Dr. John Neil
Doctors in Conscience Against Abortion Bill
Speech delivered 6 October, 2008
Reproduced with permission
Queen's Hall, Parliament House, Melbourne, Australia
I am an Obstetrician who began training as a specialist in 1969 in the
year of the Menhennit ruling. Issues were black and white in those days, but
the ethics of abortion rapidly became more grey. This has always been a very
difficult issue and these women need a lot of compassion and support in
their choices. I am old enough to have seen maternal deaths from severe
infection after illegal abortion. We are not proposing a return to that
situation. The existing common law is unsatisfactory and needs proper
legislation, which this bill is not. My purpose is to make clearer the
clinical aspects which I find very confused in this bill.
1. The anticonscience clause.
It is ludicrous that a "registered medical practitioner" should have to
perform an emergency abortion. Firstly it is coercive, and others will speak
about this. Secondly, it is based on a false premise that an emergency
abortion actually is ever necessary. Coercion to make an "effective
referral" is also unnecessary and prejudicial.
2. A confused grasp of the clinical. It is important to differentiate
early induction of labour from late term abortion (currently > 20 weeks). I
Example: A woman is admitted to hospital with ruptured
membranes rapidly followed by severe infection of the uterus and
septicaemia. The unborn child is still alive. There is no question
that induction of labour should occur immediately to save the life of the
mother. There is no intent to kill the baby which happens as side effect.
On the other hand, a Down syndrome unborn baby is diagnosed at 21 weeks,
and a late term abortion is carried out, in this case with the intent to
kill the unborn. Under the act, both are abortions but differ because
of the intent. This distinction has been blurred in this Bill. The former
case is of course an emergency, but has not got the same ethical
3. Poor supports for the women in this dilemma.
There is nothing in the Bill, and there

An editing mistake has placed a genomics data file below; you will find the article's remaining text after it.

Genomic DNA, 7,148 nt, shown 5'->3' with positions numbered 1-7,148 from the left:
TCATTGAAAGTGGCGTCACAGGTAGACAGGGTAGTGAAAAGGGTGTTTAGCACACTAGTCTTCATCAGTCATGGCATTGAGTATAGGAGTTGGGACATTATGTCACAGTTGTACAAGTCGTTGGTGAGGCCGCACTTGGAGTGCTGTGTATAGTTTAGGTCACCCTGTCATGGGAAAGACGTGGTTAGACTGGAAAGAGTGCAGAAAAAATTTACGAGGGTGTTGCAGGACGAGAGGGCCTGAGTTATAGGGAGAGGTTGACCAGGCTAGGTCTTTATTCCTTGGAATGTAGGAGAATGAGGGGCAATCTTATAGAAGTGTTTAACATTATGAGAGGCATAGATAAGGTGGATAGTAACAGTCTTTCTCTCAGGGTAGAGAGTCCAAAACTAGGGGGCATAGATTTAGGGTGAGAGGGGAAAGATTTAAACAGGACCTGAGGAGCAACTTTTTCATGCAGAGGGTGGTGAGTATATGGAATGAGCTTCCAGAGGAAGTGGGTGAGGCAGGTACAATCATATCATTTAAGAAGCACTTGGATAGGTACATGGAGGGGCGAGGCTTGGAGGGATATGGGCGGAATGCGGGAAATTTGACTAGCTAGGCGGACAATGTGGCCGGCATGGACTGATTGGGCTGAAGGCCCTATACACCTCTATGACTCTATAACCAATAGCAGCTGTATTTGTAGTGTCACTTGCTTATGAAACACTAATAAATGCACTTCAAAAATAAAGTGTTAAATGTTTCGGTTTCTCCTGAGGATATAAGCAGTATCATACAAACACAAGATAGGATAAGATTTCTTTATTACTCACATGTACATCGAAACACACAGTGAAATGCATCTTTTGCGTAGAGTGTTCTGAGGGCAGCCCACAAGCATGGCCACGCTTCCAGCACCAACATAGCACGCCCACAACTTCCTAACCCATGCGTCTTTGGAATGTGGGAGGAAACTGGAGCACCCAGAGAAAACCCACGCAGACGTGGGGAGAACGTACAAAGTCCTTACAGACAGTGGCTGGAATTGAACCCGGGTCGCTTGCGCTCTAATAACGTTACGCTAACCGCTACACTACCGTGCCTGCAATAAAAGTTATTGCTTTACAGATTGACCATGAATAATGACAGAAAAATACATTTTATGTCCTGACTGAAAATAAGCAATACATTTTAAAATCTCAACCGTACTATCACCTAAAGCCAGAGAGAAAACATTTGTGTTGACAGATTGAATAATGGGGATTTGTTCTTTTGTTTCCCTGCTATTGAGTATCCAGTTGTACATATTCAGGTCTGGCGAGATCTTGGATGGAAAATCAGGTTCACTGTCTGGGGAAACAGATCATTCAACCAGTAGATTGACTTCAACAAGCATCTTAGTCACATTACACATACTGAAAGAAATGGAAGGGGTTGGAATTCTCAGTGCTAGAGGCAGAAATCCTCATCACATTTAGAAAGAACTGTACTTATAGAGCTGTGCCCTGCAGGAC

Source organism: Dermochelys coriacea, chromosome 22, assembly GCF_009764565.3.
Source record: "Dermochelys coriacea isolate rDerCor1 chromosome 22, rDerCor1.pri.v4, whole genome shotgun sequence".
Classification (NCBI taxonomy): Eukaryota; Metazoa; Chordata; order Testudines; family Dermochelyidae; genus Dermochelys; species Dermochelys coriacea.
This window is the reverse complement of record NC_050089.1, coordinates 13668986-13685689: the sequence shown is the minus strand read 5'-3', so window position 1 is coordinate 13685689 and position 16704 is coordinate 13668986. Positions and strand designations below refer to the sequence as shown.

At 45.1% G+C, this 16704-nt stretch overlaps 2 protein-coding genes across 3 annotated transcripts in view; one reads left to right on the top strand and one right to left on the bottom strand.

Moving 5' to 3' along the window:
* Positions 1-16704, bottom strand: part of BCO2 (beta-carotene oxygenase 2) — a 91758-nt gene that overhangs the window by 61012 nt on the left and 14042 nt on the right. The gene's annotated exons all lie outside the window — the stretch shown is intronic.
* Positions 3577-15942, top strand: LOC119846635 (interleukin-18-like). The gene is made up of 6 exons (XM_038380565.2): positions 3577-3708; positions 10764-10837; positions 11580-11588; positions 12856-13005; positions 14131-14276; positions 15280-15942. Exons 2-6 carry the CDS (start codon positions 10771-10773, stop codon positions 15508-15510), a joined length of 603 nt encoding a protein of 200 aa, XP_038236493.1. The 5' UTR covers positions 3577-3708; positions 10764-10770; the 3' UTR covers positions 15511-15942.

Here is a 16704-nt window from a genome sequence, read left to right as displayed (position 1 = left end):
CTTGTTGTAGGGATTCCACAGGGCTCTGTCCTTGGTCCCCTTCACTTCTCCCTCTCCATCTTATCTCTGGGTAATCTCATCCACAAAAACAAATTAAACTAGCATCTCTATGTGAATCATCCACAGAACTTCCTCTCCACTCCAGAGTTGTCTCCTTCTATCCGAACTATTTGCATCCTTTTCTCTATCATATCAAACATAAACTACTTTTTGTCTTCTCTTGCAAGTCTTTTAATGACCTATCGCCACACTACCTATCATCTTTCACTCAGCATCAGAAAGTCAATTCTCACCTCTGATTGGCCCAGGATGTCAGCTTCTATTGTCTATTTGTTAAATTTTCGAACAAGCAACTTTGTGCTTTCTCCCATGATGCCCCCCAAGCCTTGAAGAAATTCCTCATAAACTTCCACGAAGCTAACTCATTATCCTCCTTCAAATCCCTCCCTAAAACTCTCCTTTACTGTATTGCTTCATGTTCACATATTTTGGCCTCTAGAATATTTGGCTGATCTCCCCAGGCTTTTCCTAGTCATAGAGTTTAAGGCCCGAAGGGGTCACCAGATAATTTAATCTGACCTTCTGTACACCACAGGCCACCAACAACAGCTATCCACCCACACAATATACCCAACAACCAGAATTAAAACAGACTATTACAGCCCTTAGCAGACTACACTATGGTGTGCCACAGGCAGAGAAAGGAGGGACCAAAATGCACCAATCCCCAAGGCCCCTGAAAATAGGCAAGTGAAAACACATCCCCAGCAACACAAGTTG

is little support by the Victorian Government currently for women making
these choices, compared to, say, South Australia. These would include
effective counselling about options, and followup. There are some
voluntary supports, and we know that if ultrasound of the unborn is included
in the counselling, then the rate of abortion can reduce from 60% down to
25%. The current low threshold for seeking an abortion would be further
lowered by the current legislation given the lack of support or counselling.
Psychiatrist Professor David Clarke's, statement is important "â€¦distress
and upset may be common when a woman is considering termination, but should
not in itself be an indication for abortion. The correct response is proper
psychological assessment and care."
Support through a pregnancy complicated by abnormality of the unborn
child is rarely offered, but can make for much better resolution of the
grief and closure.
Example. A woman was referred from country NSW to me late in pregnancy.
Her unborn child was diagnosed with an under developed left side of the
heart, in those days incompatible with life. This usually results in
termination. She wanted the chance to keep her baby alive for up to an
agreed 6 weeks at the RCH awaiting a heart transplant. A suitable donor
heart never came. She however was convinced that she had done the best by
her baby and had no regrets about her choice.
Grief together with regret is a potent combination for a woman to deal
4. Poor clinical practice is endorsed.
Great expertise is required to avoid disaster in both early and late
abortion, not available with just any "registered medical practitioner" in
5. Failure of recognition of the unborn child as a person.
- We spend $300,000 for newborn intensive care for a 24 weeks
- We do intrauterine surgery on the 24 week unborn.
- We laser treat the communicating placental blood vessels in twin to
twin transfusion syndrome at 24 weeks and avert disaster for the twins.
In all these case we are treating with great skill the 24 week unborn as
- Then in the case of an unwanted unborn child at 24 weeks we treat it
as a nonperson. This is despite viability of 24 weeks having been
Thus there is a contradictory attitude to the status of the unborn
depending on the mothers wishes, even this late in the pregnancy.
I believe it is important to stick with 20 week as the cut off for
abortion, and not even get close to the issue of viability i.e. 24 weeks.
Late term abortion should be those after 20 weeks and there needs to be an
independent ethics tribunal involved in recognition of the seriousness of
this decision and to provide for accountability.
The privilege and responsibility of parenting and cocreating a human
individual is being very degraded by this Bill. Thus I concur with Jean
Rostan, the French biologist, who said "â€¦I believe that there is no life so
degraded, debased or impoverished that it does not deserve respect and is
not worth defending with zeal and convictionâ€¦.I would measure society's
degree of civilization by the amount of effort and vigilance it imposes upon
itself out of pure respect for life".